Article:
The memes making the rounds have brought laughter to this strange new world we have found ourselves in. Most are funny:
And then there are the more serious messages making the rounds, that remind us that Anne Frank and many, many others hid out in conditions we can hardly imagine for much longer.
I’m a big reader, and books set in World War II have always caught my attention, starting with Anne Frank: The Diary of a Young Girl and Number the Stars as a child. I've read quite a few books set in World War II in recent years, and so the comparisons of this current crisis to that time period interests me.
Reading about the horrors of that time period, the unthinkable things that people had to endure, the evil they were faced with and the choices that had to be made, helps to put things into perspective for me.
We are just being asked to stay home. For most of us, our homes are filled with all kinds of comforts and entertainment, with technology that keeps us connected to what is happening in the world and to our friends and family. I don’t mean to negate the stress and uncertainty of this time–it is a scary time, and I think it’s normal to feel a rollercoaster of emotions. I’ve gone from days of endless scrolling and being glued to the news, unable to focus on reading a book or anything not related to the latest COVID-19 information, to days where all I can do is escape into another world through a book. Things that would normally get no second thought, like picking up a grocery order or taking a walk around the neighborhood on a sunny Sunday afternoon are now anxiety-inducing. Will I disinfect the groceries well enough? Will someone's dog get off their leash and cause someone to get within the six foot bubble? Why are those kids that I know don't live in the same house playing together?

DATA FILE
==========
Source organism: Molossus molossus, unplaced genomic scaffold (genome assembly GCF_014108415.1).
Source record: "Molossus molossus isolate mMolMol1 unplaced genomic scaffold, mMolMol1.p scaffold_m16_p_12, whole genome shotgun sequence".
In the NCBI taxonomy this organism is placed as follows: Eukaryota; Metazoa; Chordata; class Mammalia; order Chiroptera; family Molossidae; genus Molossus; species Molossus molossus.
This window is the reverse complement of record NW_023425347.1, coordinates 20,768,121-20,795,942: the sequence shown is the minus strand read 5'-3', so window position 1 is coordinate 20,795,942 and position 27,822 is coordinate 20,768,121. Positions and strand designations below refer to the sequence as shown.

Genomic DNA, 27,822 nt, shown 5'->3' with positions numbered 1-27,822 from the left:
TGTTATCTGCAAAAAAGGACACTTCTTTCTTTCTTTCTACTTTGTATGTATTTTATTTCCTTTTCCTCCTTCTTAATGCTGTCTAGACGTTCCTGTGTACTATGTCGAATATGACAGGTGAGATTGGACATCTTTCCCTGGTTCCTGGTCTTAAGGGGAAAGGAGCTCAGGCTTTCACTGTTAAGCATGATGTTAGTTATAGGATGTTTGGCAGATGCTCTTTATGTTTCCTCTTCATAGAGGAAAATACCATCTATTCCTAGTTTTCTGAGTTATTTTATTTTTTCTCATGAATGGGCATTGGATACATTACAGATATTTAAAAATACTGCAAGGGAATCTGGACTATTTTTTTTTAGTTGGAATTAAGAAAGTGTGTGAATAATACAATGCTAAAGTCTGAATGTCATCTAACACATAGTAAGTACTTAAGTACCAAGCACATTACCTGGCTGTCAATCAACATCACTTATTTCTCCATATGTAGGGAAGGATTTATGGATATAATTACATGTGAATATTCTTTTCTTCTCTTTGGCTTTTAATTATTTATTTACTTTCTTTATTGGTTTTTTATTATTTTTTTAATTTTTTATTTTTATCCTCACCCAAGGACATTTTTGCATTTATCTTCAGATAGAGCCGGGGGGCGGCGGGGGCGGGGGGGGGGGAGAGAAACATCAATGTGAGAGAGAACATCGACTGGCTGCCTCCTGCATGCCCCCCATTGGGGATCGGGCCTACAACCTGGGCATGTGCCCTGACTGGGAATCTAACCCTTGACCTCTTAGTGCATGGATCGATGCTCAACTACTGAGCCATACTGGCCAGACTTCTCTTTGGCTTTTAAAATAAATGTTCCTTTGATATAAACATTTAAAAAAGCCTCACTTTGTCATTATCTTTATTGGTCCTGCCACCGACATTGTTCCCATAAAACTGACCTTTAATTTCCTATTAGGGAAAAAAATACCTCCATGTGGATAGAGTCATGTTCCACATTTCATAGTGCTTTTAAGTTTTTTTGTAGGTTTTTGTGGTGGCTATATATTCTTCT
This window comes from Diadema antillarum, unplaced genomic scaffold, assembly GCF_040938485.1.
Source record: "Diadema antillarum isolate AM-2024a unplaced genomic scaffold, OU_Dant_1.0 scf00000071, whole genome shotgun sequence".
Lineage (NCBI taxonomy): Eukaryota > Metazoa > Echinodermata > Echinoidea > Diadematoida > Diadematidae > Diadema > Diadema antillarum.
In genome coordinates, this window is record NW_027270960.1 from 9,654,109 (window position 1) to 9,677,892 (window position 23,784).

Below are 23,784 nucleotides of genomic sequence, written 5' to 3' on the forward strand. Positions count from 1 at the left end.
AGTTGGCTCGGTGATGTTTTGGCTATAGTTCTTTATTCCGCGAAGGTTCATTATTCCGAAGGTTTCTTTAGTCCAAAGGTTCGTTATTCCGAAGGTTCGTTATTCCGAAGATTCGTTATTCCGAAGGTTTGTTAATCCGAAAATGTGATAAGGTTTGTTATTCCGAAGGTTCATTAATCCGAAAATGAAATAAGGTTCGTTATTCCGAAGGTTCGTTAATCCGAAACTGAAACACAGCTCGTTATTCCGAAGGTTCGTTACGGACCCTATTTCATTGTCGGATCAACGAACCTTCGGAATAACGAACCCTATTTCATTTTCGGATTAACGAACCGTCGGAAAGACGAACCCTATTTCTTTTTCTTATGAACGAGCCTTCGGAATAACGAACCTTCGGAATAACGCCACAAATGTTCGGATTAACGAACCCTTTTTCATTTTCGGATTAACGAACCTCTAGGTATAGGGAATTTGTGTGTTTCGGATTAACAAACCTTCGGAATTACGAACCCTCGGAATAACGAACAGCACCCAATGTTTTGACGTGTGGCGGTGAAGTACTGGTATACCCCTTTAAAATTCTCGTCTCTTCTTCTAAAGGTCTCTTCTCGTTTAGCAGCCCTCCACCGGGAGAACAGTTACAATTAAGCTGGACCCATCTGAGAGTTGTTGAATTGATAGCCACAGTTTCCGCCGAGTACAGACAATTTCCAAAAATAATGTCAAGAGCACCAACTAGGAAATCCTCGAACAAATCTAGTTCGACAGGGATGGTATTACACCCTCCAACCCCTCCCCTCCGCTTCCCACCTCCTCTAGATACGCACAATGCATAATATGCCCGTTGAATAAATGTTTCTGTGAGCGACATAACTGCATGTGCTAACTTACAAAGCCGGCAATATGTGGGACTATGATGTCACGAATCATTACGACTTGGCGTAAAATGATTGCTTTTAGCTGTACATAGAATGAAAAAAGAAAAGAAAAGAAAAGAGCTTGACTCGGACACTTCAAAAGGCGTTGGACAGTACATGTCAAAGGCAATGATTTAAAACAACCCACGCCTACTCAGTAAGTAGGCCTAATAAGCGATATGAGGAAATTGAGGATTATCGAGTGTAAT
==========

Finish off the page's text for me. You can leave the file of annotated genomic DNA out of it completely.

These are time of high anxiety, absolutely, but I do think perspective is helpful, especially for those of us who are not on the front lines. The experience of those in healthcare or other essential jobs like grocery stores, first responders, law enforcement, (and their families) is a very different one. During World War II civilians supported the sacrifice of soldiers and their families by rationing goods (Use it up, wear it out, make it do, or do without) and growing Victory Gardens. We should do the same for those on the front lines of this crisis, by simply staying home (and if we are able, sewing masks or donating to nonprofits that are helping people in this time).
It's becoming more and more clear that this is going to be a marathon, not a sprint. I'm holding out hope for a return to somewhat normal life by summer, but until things calm down, we'll continue to do our part by staying home.